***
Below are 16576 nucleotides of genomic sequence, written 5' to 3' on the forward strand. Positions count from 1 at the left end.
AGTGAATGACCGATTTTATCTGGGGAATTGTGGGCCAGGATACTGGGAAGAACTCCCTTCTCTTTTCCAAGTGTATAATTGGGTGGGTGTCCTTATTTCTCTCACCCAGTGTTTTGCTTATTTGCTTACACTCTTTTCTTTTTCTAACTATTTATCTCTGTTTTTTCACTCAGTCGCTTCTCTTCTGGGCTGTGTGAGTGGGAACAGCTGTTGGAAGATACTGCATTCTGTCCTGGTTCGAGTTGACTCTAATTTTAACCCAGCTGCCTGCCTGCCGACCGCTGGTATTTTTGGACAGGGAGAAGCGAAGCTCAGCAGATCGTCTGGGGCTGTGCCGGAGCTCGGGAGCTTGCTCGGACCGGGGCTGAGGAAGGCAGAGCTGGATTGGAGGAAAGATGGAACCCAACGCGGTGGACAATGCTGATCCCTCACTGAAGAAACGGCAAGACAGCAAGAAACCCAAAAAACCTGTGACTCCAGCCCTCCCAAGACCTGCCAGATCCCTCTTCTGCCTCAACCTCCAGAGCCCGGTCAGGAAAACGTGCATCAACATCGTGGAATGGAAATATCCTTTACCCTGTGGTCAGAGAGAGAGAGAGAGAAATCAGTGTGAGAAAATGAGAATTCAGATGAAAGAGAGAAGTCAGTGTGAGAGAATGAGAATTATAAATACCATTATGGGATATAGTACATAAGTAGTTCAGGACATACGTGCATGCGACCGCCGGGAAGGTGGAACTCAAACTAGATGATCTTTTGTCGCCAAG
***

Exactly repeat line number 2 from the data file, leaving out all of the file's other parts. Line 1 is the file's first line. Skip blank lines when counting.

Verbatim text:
AGTGAATGACCGATTTTATCTGGGGAATTGTGGGCCAGGATACTGGGAAGAACTCCCTTCTCTTTTCCAAGTGTATAATTGGGTGGGTGTCCTTATTTCTCTCACCCAGTGTTTTGCTTATTTGCTTACACTCTTTTCTTTTTCTAACTATTTATCTCTGTTTTTTCACTCAGTCGCTTCTCTTCTGGGCTGTGTGAGTGGGAACAGCTGTTGGAAGATACTGCATTCTGTCCTGGTTCGAGTTGACTCTAATTTTAACCCAGCTGCCTGCCTGCCGACCGCTGGTATTTTTGGACAGGGAGAAGCGAAGCTCAGCAGATCGTCTGGGGCTGTGCCGGAGCTCGGGAGCTTGCTCGGACCGGGGCTGAGGAAGGCAGAGCTGGATTGGAGGAAAGATGGAACCCAACGCGGTGGACAATGCTGATCCCTCACTGAAGAAACGGCAAGACAGCAAGAAACCCAAAAAACCTGTGACTCCAGCCCTCCCAAGACCTGCCAGATCCCTCTTCTGCCTCAACCTCCAGAGCCCGGTCAGGAAAACGTGCATCAACATCGTGGAATGGAAATATCCTTTACCCTGTGGTCAGAGAGAGAGAGAGAGAAATCAGTGTGAGAAAATGAGAATTCAGATGAAAGAGAGAAGTCAGTGTGAGAGAATGAGAATTATAAATACCATTATGGGATATAGTACATAAGTAGTTCAGGACATACGTGCATGCGACCGCCGGGAAGGTGGAACTCAAACTAGATGATCTTTTGTCGCCAAG